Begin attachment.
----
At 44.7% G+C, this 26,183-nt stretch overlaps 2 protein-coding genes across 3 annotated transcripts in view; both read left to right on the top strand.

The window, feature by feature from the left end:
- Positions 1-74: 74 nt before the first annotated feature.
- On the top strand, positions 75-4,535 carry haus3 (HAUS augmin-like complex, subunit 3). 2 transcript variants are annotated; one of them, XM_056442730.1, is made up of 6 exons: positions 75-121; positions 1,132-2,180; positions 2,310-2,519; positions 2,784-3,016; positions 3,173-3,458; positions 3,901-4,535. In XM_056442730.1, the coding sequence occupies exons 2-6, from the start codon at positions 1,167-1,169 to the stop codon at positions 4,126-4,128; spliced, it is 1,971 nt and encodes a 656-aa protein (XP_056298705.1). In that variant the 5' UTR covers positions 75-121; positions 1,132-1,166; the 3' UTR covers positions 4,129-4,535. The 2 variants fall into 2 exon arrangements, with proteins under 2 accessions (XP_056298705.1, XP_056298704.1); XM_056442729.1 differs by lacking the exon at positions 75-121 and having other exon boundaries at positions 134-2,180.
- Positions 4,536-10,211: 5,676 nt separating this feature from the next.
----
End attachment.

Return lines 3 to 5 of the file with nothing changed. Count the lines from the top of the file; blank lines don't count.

- Positions 1-74: 74 nt before the first annotated feature.
- On the top strand, positions 75-4,535 carry haus3 (HAUS augmin-like complex, subunit 3). 2 transcript variants are annotated; one of them, XM_056442730.1, is made up of 6 exons: positions 75-121; positions 1,132-2,180; positions 2,310-2,519; positions 2,784-3,016; positions 3,173-3,458; positions 3,901-4,535. In XM_056442730.1, the coding sequence occupies exons 2-6, from the start codon at positions 1,167-1,169 to the stop codon at positions 4,126-4,128; spliced, it is 1,971 nt and encodes a 656-aa protein (XP_056298705.1). In that variant the 5' UTR covers positions 75-121; positions 1,132-1,166; the 3' UTR covers positions 4,129-4,535. The 2 variants fall into 2 exon arrangements, with proteins under 2 accessions (XP_056298705.1, XP_056298704.1); XM_056442729.1 differs by lacking the exon at positions 75-121 and having other exon boundaries at positions 134-2,180.
- Positions 4,536-10,211: 5,676 nt separating this feature from the next.